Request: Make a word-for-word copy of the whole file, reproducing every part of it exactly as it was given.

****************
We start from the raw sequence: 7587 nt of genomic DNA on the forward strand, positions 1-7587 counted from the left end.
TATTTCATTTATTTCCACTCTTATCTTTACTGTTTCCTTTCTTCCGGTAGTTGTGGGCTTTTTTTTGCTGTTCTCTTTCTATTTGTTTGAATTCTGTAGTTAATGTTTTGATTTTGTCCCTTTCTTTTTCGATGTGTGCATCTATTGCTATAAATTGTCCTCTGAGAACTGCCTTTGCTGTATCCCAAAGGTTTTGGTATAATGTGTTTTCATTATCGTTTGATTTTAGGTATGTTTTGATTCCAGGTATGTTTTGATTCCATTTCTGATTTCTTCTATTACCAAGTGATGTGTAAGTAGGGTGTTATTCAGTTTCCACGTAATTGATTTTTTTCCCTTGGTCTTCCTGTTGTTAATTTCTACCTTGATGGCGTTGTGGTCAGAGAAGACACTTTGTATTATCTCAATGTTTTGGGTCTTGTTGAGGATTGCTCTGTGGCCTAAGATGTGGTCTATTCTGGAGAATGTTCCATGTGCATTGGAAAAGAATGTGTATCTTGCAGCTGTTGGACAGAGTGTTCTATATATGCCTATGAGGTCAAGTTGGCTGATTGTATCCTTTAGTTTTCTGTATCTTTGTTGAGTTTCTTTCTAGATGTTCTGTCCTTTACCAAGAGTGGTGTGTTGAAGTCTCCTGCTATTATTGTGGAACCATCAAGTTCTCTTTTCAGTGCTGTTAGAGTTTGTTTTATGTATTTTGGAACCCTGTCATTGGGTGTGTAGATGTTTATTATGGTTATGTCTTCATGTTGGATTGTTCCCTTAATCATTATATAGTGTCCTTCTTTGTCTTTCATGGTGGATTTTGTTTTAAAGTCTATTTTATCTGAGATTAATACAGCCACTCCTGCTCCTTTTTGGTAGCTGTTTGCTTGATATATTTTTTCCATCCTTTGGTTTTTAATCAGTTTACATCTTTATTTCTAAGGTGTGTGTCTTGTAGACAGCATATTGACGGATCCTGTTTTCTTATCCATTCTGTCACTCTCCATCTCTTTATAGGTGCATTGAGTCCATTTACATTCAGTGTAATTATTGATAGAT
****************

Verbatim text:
We start from the raw sequence: 7587 nt of genomic DNA on the forward strand, positions 1-7587 counted from the left end.
TATTTCATTTATTTCCACTCTTATCTTTACTGTTTCCTTTCTTCCGGTAGTTGTGGGCTTTTTTTTGCTGTTCTCTTTCTATTTGTTTGAATTCTGTAGTTAATGTTTTGATTTTGTCCCTTTCTTTTTCGATGTGTGCATCTATTGCTATAAATTGTCCTCTGAGAACTGCCTTTGCTGTATCCCAAAGGTTTTGGTATAATGTGTTTTCATTATCGTTTGATTTTAGGTATGTTTTGATTCCAGGTATGTTTTGATTCCATTTCTGATTTCTTCTATTACCAAGTGATGTGTAAGTAGGGTGTTATTCAGTTTCCACGTAATTGATTTTTTTCCCTTGGTCTTCCTGTTGTTAATTTCTACCTTGATGGCGTTGTGGTCAGAGAAGACACTTTGTATTATCTCAATGTTTTGGGTCTTGTTGAGGATTGCTCTGTGGCCTAAGATGTGGTCTATTCTGGAGAATGTTCCATGTGCATTGGAAAAGAATGTGTATCTTGCAGCTGTTGGACAGAGTGTTCTATATATGCCTATGAGGTCAAGTTGGCTGATTGTATCCTTTAGTTTTCTGTATCTTTGTTGAGTTTCTTTCTAGATGTTCTGTCCTTTACCAAGAGTGGTGTGTTGAAGTCTCCTGCTATTATTGTGGAACCATCAAGTTCTCTTTTCAGTGCTGTTAGAGTTTGTTTTATGTATTTTGGAACCCTGTCATTGGGTGTGTAGATGTTTATTATGGTTATGTCTTCATGTTGGATTGTTCCCTTAATCATTATATAGTGTCCTTCTTTGTCTTTCATGGTGGATTTTGTTTTAAAGTCTATTTTATCTGAGATTAATACAGCCACTCCTGCTCCTTTTTGGTAGCTGTTTGCTTGATATATTTTTTCCATCCTTTGGTTTTTAATCAGTTTACATCTTTATTTCTAAGGTGTGTGTCTTGTAGACAGCATATTGACGGATCCTGTTTTCTTATCCATTCTGTCACTCTCCATCTCTTTATAGGTGCATTGAGTCCATTTACATTCAGTGTAATTATTGATAGAT